TWENTY-THIRD TALK 455
man or to any set of men, even to any philosopher.
Consequently there must always be a modicum of
truth in things which, as presented, seem unreason-
able. One should thus learn not to condemn, and also
not too easily to accept.
It is a good deal a matter of a man's disposition
whether he finds himself able to trust the Master,
when he has not seen Him, in this whole-hearted
way which is unquestionably necessary if progress is
to be made. People often say : (< I do not know what
my past has been ; I do not care. But here and now
I want to believe, I want to trust, but I find I
cannot." And he thinks that it is very unjust.
He does not realise that the attitude of mind in
which he staads is the result of his past which he
has made himself. My advice to such a man would
be: if for the moment he has not the strength to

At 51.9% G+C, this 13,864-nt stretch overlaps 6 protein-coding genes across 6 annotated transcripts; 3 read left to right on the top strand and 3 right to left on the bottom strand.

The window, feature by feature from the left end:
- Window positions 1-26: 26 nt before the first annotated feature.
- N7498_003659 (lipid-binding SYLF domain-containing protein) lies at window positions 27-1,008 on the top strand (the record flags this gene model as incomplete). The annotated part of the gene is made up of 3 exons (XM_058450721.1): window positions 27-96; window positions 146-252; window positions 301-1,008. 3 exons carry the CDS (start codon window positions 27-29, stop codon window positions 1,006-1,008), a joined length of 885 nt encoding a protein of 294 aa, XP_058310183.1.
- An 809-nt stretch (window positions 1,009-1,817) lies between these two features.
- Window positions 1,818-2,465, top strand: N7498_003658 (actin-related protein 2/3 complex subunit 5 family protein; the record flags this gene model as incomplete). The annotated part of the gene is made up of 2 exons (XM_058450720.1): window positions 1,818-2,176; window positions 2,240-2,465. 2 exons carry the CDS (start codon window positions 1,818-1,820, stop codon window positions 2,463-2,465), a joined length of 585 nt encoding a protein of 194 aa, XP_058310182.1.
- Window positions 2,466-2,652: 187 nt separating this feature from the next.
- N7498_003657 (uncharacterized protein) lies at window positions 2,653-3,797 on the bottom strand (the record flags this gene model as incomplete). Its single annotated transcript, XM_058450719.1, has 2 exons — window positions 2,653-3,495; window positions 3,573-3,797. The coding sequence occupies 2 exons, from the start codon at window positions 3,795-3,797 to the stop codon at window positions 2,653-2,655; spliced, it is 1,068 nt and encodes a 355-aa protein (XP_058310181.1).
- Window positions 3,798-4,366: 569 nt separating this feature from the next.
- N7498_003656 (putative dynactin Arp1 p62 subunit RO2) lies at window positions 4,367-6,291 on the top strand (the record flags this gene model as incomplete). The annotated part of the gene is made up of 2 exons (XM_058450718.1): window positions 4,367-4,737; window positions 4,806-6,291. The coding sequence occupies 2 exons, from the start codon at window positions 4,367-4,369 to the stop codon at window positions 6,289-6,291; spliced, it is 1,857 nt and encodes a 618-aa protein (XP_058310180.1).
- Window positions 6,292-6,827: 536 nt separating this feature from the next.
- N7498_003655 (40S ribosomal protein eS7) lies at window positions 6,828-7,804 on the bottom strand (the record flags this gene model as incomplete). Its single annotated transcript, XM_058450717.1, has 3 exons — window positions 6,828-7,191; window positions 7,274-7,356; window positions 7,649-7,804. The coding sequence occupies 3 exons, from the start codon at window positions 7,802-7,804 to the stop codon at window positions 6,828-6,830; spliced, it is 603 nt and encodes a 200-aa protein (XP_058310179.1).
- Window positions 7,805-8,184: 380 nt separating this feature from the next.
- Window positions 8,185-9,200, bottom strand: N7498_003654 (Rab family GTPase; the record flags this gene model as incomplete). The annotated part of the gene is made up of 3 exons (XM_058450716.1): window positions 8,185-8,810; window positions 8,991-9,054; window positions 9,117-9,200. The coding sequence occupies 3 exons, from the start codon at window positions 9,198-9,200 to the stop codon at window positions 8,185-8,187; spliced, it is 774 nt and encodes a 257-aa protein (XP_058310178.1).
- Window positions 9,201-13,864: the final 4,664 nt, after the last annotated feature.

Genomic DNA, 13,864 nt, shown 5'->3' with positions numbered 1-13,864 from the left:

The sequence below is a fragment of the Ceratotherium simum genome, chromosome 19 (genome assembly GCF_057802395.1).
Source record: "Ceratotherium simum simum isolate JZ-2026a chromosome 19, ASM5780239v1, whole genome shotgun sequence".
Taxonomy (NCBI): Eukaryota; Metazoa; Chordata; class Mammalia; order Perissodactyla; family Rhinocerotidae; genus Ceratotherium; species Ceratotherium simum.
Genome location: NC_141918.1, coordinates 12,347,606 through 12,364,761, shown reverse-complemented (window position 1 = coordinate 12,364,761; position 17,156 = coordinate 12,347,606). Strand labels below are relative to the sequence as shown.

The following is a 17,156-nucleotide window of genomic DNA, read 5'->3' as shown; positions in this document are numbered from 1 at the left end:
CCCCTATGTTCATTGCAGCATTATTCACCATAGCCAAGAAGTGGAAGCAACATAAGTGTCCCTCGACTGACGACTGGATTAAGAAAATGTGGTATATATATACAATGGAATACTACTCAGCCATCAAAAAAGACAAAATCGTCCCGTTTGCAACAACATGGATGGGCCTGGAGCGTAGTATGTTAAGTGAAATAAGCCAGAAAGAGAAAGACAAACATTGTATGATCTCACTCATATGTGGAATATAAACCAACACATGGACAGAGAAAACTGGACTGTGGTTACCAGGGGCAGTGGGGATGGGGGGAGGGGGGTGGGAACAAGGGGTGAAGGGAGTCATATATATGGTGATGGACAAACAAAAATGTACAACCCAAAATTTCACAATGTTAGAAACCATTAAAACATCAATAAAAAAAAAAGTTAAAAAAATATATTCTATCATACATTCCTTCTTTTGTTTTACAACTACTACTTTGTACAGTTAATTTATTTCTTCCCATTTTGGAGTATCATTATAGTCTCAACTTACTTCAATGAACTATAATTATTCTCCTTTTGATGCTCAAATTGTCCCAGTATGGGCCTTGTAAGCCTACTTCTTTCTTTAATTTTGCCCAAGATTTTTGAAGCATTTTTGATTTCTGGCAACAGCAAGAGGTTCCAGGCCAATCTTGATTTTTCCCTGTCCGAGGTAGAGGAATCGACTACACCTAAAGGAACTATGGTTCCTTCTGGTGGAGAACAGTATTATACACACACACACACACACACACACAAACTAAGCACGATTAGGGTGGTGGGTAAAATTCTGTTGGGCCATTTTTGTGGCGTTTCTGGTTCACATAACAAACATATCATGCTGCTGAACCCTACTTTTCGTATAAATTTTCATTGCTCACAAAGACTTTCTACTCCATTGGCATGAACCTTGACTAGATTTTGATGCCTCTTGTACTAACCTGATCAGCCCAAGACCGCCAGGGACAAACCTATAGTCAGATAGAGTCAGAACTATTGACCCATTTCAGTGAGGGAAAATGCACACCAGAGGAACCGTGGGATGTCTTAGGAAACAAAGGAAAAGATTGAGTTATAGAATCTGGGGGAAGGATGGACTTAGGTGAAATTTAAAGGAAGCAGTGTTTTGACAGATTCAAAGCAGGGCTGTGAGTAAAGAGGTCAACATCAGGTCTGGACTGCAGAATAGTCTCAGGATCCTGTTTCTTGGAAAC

believe as he would wish to do, at least let him try to
move towards that frame of mind. Then in his next
life he will find the trust arising spontaneously; he
may even in the present life^ery well reach the stage
of trust. He should review his reasons for trust.
Those who say that they have no proof of the exist-
ence of the Masters (it is quite true they have not)
may well study the reasonableness of the idea, the
certainty that, since men are evolving and we can
see all sorts of stages behind us, there must be other
stages of evolution in front of us. We cannot regard
ourselves as the crown of the ages; it is a rather